in Humboldt and the modern German university
Open Access (free)
Postcolonial governance and the policing of family
Author: Joe Turner

Bordering intimacy is a study of how borders and dominant forms of intimacy, such as family, are central to the governance of postcolonial states such as Britain. The book explores the connected history between contemporary border regimes and the policing of family with the role of borders under European and British empires. Building upon postcolonial, decolonial and black feminist theory, the investigation centres on how colonial bordering is remade in contemporary Britain through appeals to protect, sustain and make family life. Not only was family central to the making of colonial racism but claims to family continue to remake, shore up but also hide the organisation of racialised violence in liberal states. Drawing on historical investigations, the book investigates the continuity of colonial rule in numerous areas of contemporary government – family visa regimes, the policing of sham marriages, counterterror strategies, deprivation of citizenship, policing tactics, integration policy. In doing this, the book re-theorises how we think of the connection between liberal government, race, family, borders and empire. In using Britain as a case, this opens up further insights into the international/global circulations of liberal empire and its relationship to violence.

Open Access (free)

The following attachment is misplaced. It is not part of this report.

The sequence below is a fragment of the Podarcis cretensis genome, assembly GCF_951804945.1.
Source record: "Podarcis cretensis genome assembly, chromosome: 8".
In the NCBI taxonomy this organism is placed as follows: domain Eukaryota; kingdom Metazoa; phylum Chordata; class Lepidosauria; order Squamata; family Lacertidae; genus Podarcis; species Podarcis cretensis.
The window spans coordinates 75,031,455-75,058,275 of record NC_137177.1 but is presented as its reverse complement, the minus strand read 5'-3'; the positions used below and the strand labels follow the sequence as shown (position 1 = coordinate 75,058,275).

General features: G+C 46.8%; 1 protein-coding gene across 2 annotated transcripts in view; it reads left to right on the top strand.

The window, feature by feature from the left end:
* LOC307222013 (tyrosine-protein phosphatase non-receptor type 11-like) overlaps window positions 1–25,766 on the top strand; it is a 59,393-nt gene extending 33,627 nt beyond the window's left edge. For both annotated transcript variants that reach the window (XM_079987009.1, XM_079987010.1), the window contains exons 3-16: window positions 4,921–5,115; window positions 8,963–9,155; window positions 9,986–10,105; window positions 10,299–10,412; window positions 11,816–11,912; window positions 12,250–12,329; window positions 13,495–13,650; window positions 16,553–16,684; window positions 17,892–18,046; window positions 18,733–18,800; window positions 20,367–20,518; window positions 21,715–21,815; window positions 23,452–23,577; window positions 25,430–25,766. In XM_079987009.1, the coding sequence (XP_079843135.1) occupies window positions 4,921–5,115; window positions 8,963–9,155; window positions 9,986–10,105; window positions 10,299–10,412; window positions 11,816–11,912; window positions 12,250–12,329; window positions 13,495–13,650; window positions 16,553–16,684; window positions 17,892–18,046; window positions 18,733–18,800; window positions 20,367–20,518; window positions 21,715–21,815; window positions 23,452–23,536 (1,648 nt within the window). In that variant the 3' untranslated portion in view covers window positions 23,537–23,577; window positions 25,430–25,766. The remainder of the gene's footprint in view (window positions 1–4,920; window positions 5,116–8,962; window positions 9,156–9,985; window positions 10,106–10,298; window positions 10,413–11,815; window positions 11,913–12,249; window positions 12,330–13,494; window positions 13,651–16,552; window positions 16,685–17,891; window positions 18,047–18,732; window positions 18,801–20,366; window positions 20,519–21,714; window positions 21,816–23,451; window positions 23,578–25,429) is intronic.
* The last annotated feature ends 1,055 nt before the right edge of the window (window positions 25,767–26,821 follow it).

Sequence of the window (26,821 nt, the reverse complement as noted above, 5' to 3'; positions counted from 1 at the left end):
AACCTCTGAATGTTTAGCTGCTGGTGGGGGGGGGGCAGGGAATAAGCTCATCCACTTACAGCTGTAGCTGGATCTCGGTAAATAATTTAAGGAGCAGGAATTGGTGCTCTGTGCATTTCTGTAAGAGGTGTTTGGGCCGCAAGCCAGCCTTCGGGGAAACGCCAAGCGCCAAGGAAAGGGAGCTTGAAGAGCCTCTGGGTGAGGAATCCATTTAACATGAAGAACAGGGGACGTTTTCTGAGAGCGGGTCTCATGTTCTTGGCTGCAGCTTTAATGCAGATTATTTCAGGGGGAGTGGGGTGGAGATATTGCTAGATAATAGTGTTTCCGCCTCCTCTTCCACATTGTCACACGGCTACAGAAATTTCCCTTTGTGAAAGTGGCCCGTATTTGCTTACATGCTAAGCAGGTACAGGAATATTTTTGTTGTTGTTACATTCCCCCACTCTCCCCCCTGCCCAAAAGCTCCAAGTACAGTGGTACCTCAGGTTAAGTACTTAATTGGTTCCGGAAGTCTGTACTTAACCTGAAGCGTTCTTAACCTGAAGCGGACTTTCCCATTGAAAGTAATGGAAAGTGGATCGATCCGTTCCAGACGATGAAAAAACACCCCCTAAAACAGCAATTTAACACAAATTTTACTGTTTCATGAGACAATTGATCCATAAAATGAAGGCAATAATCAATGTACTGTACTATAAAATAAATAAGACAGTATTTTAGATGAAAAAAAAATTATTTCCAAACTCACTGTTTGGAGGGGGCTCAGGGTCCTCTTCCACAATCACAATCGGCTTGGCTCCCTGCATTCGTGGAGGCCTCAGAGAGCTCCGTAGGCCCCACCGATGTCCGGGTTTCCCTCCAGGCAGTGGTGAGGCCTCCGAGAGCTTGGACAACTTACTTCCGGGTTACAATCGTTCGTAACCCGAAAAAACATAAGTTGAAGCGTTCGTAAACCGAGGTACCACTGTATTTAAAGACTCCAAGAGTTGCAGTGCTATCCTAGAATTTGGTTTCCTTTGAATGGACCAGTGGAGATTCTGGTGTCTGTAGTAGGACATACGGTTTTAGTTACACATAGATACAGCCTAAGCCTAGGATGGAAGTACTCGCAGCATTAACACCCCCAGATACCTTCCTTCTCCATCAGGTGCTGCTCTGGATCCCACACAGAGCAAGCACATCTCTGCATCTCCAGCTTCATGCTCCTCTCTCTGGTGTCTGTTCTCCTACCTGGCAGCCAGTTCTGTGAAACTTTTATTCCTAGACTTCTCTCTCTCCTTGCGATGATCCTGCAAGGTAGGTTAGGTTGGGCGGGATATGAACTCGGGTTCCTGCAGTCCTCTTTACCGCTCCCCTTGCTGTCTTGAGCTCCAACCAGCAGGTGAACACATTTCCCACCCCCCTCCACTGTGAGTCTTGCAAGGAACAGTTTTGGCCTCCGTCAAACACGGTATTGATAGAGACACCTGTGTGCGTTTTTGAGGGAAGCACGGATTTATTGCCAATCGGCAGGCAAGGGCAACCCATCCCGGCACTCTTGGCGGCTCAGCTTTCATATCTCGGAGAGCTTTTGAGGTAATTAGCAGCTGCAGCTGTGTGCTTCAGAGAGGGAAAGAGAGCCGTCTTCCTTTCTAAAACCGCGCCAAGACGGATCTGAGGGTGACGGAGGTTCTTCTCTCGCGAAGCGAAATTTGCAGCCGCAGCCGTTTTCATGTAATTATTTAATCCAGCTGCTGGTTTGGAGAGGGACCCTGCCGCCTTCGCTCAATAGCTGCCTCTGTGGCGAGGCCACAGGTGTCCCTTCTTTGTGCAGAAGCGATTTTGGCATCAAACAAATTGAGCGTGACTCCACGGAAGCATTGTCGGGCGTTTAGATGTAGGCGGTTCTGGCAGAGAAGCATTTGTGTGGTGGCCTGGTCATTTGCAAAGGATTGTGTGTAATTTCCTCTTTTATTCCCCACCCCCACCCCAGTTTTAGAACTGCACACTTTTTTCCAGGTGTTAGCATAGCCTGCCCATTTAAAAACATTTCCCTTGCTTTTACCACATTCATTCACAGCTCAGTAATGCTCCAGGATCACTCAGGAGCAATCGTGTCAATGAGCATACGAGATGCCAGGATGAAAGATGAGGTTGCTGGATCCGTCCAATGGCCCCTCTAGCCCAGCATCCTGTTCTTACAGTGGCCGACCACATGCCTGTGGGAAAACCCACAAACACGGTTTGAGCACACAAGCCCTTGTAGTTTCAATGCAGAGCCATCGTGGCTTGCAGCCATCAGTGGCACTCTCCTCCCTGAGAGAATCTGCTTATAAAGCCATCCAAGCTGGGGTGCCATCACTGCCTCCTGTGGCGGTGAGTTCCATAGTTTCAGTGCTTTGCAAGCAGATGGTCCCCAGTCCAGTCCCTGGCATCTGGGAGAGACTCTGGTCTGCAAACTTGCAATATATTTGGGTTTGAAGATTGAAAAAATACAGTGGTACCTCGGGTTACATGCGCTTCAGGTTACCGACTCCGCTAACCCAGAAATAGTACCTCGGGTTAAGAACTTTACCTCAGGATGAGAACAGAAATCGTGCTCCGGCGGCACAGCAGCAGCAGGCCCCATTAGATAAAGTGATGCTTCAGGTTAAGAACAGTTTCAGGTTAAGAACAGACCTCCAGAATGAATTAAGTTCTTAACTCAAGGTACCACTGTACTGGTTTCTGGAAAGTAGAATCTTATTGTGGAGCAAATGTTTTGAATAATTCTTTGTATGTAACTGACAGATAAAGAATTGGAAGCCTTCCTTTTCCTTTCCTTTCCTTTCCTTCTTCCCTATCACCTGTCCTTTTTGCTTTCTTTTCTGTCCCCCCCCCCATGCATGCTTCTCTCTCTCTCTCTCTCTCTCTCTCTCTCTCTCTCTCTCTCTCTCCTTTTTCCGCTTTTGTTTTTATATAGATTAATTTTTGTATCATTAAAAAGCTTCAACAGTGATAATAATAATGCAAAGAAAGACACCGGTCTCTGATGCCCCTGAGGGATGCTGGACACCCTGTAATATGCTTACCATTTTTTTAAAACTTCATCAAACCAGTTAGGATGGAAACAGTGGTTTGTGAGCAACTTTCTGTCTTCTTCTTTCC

Post-concepts in historical perspective
Herman Paul

with unexpected connections, transfers and parallels between fields that are too often studied in isolation from one other. In doing so, the volume encourages historians of sociology, historians of theology and historians of political thought to transcend their disciplinary boundaries and work together towards a rapprochement between the social sciences and the humanities (including philosophy and theology). 49 Some chapters even show affinity with history of knowledge approaches as advocated by Lorraine Daston and others

in Post-everything
Open Access (free)
Bordering intimacy
Joe Turner

: 120; on colonial archives see Arondekar 2005). One way of exploring such a history is through law, and the way the law builds 20 Bordering intimacy and collapses subjectivities, relations and bodies across time and space (Dayan 2011). An example of this is examining how colonial ordinances and acts of parliaments circulate across imperial space and how the law today builds and resurrects this architecture. Such an approach underpins much of the archival work in this book. This is not solely a history of knowledge but also of practice. I trace where practices

in Bordering intimacy
Christine E. Hallett

(New  York:  Penguin, 2011); Harriet Eaton, This Birth Place of Souls:  The Civil War Nursing Diary of Harriet Eaton, ed. Jane E. Schultz (Oxford: Oxford University Press, 2010); Jane E. Schultz, Women at the Front:  Hospital Workers in Civil War America (Chapel Hill: University of North Carolina Press, 2004).  3 Patricia D’Antonio, American Nursing: A History of Knowledge, Authority, and the Meaning of Work (Baltimore: John’s Hopkins University Press, 2010).  4 Midori Yamaguchi states that Luard’s given names were Katherine Evelyn, in that order. Her pen-name, for

in Nurse Writers of the Great War
Sweden and the lesser powers in the long eighteenth century
Erik Bodensten

’histoire Nordique – Nordic Historical Review 14.1 (2012), 39–62; Patrik Winton, ‘Sweden and the Seven Years War, 1757–1762: War, Debt and Politics’, War in History 19.1 (2012), 5–31; Peter Lindström and Svante Norrhem, Flattering Alliances: Scandinavia, Diplomacy, and the Austrian–French Balance of Power, 1646–1740 (Lund: Nordic Academic Press, 2013); Erik Bodensten, ‘Political Knowledge in Public Circulation: The Case of Subsidies in Eighteenth-century Sweden’, in Circulation of Knowledge: Explorations into the History of Knowledge, ed. by Johan Östling, Erling Sandmo, David

in Subsidies, diplomacy, and state formation in Europe, 1494–1789